Markets Wrap (15–29 May)
Chip maker Nvidia is within touching distance of becoming the 9th company ever to reach 1 trillion USD market cap after revenue guidance which smashed market expectations was followed by 26% share price rally. The blowout forecast benefitted other companies related to the development of artificial intelligence models as well and lifted NASDAQ to the highest level since April 2022.
In April, US PCE inflation – FED’s preferred price growth metric (due to being considerably less volatile than CPI) exceeded consensus estimates – both headline (4.4%) as well as core (4.7%) figures were 0.1 pps higher than Bloomberg median forecasts. Due to sticky inflation and better than expected macro data, expectations of another 25 bps FED hike at the upcoming June meeting have risen from virtually zero at the beginning of May to over 60%.
Another big inflation surprise leaves the Bank of England with little choice but to raise interest rates in June and perhaps, continue monetary policy tightening afterwards. CPI in April stood at 8.7%, less energy and food prices at 6.8% – at 0.5 and 0.6 pps above the median forecast respectively. The market discounts four more hikes in total, which would bring the key rate to 5.50%.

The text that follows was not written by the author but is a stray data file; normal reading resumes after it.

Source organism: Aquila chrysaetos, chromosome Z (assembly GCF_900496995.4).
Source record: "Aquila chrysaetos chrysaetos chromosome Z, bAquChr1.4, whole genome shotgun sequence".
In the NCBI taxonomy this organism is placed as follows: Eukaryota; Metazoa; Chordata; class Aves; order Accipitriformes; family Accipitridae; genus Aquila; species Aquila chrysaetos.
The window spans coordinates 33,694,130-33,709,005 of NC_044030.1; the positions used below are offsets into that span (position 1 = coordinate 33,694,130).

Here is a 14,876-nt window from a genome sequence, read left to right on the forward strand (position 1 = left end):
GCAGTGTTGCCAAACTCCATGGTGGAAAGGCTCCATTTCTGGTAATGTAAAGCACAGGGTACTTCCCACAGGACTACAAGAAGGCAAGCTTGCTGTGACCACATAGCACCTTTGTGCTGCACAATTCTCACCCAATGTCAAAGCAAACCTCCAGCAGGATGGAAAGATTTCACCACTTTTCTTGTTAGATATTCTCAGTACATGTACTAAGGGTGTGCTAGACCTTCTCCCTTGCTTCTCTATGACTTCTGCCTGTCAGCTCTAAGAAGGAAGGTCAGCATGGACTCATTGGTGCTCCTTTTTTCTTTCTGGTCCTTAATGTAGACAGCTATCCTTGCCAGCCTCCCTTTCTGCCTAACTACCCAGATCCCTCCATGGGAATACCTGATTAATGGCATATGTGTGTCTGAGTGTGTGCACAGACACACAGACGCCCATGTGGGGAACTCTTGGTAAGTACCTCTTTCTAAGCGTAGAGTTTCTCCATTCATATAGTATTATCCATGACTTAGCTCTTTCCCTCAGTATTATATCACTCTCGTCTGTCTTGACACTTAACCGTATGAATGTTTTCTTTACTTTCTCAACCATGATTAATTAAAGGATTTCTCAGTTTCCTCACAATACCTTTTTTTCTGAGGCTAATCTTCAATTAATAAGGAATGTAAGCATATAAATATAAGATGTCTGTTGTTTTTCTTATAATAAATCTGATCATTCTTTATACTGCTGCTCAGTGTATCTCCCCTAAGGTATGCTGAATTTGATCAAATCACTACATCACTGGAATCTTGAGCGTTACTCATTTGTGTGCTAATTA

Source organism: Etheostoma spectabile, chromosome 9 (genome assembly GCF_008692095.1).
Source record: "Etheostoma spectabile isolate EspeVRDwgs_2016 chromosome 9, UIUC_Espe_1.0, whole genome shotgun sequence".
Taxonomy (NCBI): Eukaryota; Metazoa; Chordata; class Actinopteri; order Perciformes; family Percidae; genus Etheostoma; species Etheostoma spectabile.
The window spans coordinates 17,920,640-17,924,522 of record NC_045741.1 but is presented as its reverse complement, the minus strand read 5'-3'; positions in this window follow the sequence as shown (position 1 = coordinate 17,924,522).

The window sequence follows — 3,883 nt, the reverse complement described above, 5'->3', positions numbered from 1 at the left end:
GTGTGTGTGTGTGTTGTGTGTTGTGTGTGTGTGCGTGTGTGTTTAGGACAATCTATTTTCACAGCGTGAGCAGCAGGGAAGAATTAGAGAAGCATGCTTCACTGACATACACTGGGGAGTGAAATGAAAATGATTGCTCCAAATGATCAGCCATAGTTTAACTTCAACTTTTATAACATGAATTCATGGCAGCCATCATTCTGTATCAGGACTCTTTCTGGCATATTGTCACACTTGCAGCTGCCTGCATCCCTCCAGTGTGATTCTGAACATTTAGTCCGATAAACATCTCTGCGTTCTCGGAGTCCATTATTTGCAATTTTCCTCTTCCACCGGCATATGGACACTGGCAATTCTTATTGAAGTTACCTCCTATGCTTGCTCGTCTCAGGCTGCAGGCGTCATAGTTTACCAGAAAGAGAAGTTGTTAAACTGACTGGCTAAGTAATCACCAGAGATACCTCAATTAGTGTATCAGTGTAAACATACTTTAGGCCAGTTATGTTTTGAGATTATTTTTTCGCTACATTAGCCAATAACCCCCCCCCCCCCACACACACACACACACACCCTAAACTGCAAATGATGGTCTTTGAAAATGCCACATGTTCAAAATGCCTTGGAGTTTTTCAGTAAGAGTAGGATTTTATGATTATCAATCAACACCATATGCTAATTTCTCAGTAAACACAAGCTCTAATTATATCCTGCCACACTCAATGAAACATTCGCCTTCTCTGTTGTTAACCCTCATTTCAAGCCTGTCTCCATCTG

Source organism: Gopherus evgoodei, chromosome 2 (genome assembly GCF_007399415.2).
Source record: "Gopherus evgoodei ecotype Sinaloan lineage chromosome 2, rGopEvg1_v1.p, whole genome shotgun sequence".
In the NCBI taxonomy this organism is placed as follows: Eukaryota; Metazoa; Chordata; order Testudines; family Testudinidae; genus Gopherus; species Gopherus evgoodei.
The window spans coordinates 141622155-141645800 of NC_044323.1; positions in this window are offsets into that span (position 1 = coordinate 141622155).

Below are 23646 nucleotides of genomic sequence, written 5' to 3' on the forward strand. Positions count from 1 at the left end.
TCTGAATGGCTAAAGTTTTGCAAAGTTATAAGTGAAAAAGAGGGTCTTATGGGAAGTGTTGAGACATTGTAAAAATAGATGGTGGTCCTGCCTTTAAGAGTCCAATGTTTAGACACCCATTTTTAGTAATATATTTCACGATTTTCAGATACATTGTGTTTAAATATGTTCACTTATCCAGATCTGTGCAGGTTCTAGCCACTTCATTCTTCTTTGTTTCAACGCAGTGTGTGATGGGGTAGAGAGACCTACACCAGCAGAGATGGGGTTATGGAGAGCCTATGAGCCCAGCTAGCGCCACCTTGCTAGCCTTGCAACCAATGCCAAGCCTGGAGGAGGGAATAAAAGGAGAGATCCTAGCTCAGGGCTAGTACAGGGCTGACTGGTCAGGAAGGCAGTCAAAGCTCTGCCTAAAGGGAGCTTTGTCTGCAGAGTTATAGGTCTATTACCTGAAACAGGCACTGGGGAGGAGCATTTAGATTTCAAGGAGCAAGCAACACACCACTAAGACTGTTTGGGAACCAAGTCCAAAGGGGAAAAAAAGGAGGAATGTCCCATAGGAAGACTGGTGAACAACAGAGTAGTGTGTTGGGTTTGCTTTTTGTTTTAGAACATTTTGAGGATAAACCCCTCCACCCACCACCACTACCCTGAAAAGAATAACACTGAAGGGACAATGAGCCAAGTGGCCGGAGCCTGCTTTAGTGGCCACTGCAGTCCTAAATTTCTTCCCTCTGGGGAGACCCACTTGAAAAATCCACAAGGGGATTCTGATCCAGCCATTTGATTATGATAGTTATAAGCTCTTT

US debt limit
The White House and House Republican party representatives struck a debt limit deal to avert default (which based on the most recent Treasury estimate, would come as soon as 5 June). The agreement still needs to be approved by Congress. It would suspend the debt limit until 1st January 2025, cap non-defence spending to current fiscal year level for 2024 and increase it by 1% in 2025. US Treasury market breathed a sigh of relief following the news, with the yield of bills maturing on 6 June plummeting from 6.68 to 5.45%.
German economy's GDP growth estimate has been revised from zero to 0.3% contraction from the previous three months, which follows a 0.5% drop in October-December. A reluctance by households to spend was obvious in various segments of consumer goods, whereas government spending declined. Investment increase was a bright spot, as strong construction activity was aided by unusually warm weather. The French economy showed resilience over the winter, but business leaders are becoming gloomy about the future. French business confidence indicator in May fell to the lowest since April 2021.
The price of natural gas in Europe remains on a steep downtrend. Dutch TTF spot price fell to EUR 25 per MWh, down by 62% since the beginning of the year. Looking long-term, some market observers state that Europe's plans to build import terminals in order to replace Russian supply have gone too far and import capacity, projected to rise by 50% by the end of the decade, is likely to significantly outpace demand for the fuel after 2030.